Vitaly Paperin moved to Israel from Kiev at age 9 in 1990. He would eventually change his name to the more Israeli-sounding “Tal,” rebel against his ultra-secular family by becoming religious, and marry and divorce.
Three years after that divorce, Paperin fell in love with another woman and was ready to marry again. And so, like any other Jewish couple seeking to wed in Israel, he and his fiancée went to their local office of the Chief Rabbinate and asked to register.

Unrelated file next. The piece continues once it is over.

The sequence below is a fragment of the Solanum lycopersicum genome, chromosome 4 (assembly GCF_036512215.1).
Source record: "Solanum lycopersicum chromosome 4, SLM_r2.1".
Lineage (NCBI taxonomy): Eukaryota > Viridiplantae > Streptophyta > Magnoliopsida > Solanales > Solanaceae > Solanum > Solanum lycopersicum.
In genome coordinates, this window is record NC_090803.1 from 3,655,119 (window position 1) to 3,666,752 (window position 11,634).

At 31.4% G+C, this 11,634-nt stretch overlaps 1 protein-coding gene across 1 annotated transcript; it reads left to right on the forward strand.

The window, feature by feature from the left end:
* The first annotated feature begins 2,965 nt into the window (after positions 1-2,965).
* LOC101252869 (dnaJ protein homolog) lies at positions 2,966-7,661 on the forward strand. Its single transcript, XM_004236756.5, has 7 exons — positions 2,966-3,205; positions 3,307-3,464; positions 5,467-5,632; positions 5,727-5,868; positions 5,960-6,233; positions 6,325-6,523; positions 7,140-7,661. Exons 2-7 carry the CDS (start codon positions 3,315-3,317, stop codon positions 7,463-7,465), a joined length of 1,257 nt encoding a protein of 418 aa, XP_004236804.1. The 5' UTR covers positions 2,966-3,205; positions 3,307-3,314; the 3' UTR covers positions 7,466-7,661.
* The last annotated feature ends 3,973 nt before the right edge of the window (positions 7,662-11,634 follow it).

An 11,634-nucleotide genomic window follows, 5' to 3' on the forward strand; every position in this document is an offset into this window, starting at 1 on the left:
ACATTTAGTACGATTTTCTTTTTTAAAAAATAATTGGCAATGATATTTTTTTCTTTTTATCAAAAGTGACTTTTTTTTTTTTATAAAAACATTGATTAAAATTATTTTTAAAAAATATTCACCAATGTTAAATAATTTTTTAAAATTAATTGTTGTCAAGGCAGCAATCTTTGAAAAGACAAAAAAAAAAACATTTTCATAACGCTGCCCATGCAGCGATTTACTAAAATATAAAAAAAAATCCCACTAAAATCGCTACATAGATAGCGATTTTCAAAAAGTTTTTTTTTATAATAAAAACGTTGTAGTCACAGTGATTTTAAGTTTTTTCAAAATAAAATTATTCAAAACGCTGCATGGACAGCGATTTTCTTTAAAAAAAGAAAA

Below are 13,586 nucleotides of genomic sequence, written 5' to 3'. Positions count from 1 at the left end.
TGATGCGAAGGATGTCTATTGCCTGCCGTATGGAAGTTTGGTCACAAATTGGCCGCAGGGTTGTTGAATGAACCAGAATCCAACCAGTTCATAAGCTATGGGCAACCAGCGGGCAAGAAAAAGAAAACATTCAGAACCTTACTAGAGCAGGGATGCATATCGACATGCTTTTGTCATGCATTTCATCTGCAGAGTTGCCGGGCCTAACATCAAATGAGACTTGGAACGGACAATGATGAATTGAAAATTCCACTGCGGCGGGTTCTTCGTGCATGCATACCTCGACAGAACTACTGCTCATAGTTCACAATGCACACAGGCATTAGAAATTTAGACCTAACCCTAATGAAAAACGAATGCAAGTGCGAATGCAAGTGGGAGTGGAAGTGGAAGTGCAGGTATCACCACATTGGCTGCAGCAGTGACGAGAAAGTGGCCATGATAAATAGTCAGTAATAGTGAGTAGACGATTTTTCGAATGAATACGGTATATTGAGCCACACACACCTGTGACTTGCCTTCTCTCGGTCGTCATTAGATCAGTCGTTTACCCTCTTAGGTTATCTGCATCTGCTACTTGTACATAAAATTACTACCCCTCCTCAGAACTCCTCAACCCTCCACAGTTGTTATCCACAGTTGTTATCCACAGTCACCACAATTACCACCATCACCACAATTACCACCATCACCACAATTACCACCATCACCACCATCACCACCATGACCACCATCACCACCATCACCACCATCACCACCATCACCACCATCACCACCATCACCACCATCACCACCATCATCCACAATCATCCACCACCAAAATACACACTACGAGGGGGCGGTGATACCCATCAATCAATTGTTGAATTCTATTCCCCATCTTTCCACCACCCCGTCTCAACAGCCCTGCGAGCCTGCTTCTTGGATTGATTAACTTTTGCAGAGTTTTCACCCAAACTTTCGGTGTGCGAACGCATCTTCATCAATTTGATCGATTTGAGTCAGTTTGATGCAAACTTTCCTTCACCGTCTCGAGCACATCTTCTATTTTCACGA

To even consider the request, Paperin was informed by the state rabbinical authority, he would need to provide proof that he was Jewish.
Paperin naturally wondered why he would he need to prove he was Jewish, since he had done exactly that the first time he got married in Israel.
– “On the Steps of the Rabbinate.”